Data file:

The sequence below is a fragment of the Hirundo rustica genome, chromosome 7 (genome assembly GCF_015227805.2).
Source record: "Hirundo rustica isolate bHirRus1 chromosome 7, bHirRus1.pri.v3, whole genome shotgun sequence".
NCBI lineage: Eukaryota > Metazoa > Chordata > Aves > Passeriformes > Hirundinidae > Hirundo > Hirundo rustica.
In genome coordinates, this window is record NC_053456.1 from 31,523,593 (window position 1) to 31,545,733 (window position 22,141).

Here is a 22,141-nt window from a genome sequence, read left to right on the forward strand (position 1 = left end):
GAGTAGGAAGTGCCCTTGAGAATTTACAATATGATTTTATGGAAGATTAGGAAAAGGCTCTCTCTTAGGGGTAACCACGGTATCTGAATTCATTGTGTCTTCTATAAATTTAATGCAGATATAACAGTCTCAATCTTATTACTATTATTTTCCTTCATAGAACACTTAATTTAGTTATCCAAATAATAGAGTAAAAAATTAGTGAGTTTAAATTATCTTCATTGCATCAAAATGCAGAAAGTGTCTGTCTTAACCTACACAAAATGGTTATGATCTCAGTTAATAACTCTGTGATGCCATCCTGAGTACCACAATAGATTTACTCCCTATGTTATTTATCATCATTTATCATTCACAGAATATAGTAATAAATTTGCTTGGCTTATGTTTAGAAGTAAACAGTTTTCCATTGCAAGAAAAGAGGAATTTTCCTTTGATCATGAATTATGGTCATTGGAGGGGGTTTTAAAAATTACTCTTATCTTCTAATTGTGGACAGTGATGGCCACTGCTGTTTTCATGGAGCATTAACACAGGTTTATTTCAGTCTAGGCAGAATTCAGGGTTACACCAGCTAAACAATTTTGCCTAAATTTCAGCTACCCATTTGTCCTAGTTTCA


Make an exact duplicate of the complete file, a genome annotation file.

The sequence below is a fragment of the Hirundo rustica genome, chromosome 7 (genome assembly GCF_015227805.2).
Source record: "Hirundo rustica isolate bHirRus1 chromosome 7, bHirRus1.pri.v3, whole genome shotgun sequence".
NCBI lineage: Eukaryota > Metazoa > Chordata > Aves > Passeriformes > Hirundinidae > Hirundo > Hirundo rustica.
In genome coordinates, this window is record NC_053456.1 from 31,523,593 (window position 1) to 31,545,733 (window position 22,141).

Here is a 22,141-nt window from a genome sequence, read left to right on the forward strand (position 1 = left end):
GAGTAGGAAGTGCCCTTGAGAATTTACAATATGATTTTATGGAAGATTAGGAAAAGGCTCTCTCTTAGGGGTAACCACGGTATCTGAATTCATTGTGTCTTCTATAAATTTAATGCAGATATAACAGTCTCAATCTTATTACTATTATTTTCCTTCATAGAACACTTAATTTAGTTATCCAAATAATAGAGTAAAAAATTAGTGAGTTTAAATTATCTTCATTGCATCAAAATGCAGAAAGTGTCTGTCTTAACCTACACAAAATGGTTATGATCTCAGTTAATAACTCTGTGATGCCATCCTGAGTACCACAATAGATTTACTCCCTATGTTATTTATCATCATTTATCATTCACAGAATATAGTAATAAATTTGCTTGGCTTATGTTTAGAAGTAAACAGTTTTCCATTGCAAGAAAAGAGGAATTTTCCTTTGATCATGAATTATGGTCATTGGAGGGGGTTTTAAAAATTACTCTTATCTTCTAATTGTGGACAGTGATGGCCACTGCTGTTTTCATGGAGCATTAACACAGGTTTATTTCAGTCTAGGCAGAATTCAGGGTTACACCAGCTAAACAATTTTGCCTAAATTTCAGCTACCCATTTGTCCTAGTTTCA